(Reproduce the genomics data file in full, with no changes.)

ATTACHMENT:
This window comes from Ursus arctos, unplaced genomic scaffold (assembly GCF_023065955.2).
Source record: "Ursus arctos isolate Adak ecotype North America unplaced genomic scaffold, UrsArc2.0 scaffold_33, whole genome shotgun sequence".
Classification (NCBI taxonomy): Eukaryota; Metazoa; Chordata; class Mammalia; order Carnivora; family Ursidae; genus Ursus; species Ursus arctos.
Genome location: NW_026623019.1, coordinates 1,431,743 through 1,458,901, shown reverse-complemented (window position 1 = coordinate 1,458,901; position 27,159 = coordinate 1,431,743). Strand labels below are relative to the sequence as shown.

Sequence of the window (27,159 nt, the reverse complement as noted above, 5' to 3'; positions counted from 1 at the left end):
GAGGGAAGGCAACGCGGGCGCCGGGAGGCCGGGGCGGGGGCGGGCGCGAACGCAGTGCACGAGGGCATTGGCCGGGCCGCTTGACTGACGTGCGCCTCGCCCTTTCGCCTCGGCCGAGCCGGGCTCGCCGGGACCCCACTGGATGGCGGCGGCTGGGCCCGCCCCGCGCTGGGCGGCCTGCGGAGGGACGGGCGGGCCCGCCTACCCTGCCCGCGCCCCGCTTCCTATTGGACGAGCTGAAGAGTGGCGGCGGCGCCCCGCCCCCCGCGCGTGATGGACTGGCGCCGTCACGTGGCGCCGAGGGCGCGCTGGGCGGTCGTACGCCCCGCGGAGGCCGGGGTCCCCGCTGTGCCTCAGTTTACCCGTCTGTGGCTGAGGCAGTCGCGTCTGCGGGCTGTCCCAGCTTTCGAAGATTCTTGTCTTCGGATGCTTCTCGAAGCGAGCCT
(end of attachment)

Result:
This window comes from Ursus arctos, unplaced genomic scaffold (assembly GCF_023065955.2).
Source record: "Ursus arctos isolate Adak ecotype North America unplaced genomic scaffold, UrsArc2.0 scaffold_33, whole genome shotgun sequence".
Classification (NCBI taxonomy): Eukaryota; Metazoa; Chordata; class Mammalia; order Carnivora; family Ursidae; genus Ursus; species Ursus arctos.
Genome location: NW_026623019.1, coordinates 1,431,743 through 1,458,901, shown reverse-complemented (window position 1 = coordinate 1,458,901; position 27,159 = coordinate 1,431,743). Strand labels below are relative to the sequence as shown.

Sequence of the window (27,159 nt, the reverse complement as noted above, 5' to 3'; positions counted from 1 at the left end):
GAGGGAAGGCAACGCGGGCGCCGGGAGGCCGGGGCGGGGGCGGGCGCGAACGCAGTGCACGAGGGCATTGGCCGGGCCGCTTGACTGACGTGCGCCTCGCCCTTTCGCCTCGGCCGAGCCGGGCTCGCCGGGACCCCACTGGATGGCGGCGGCTGGGCCCGCCCCGCGCTGGGCGGCCTGCGGAGGGACGGGCGGGCCCGCCTACCCTGCCCGCGCCCCGCTTCCTATTGGACGAGCTGAAGAGTGGCGGCGGCGCCCCGCCCCCCGCGCGTGATGGACTGGCGCCGTCACGTGGCGCCGAGGGCGCGCTGGGCGGTCGTACGCCCCGCGGAGGCCGGGGTCCCCGCTGTGCCTCAGTTTACCCGTCTGTGGCTGAGGCAGTCGCGTCTGCGGGCTGTCCCAGCTTTCGAAGATTCTTGTCTTCGGATGCTTCTCGAAGCGAGCCT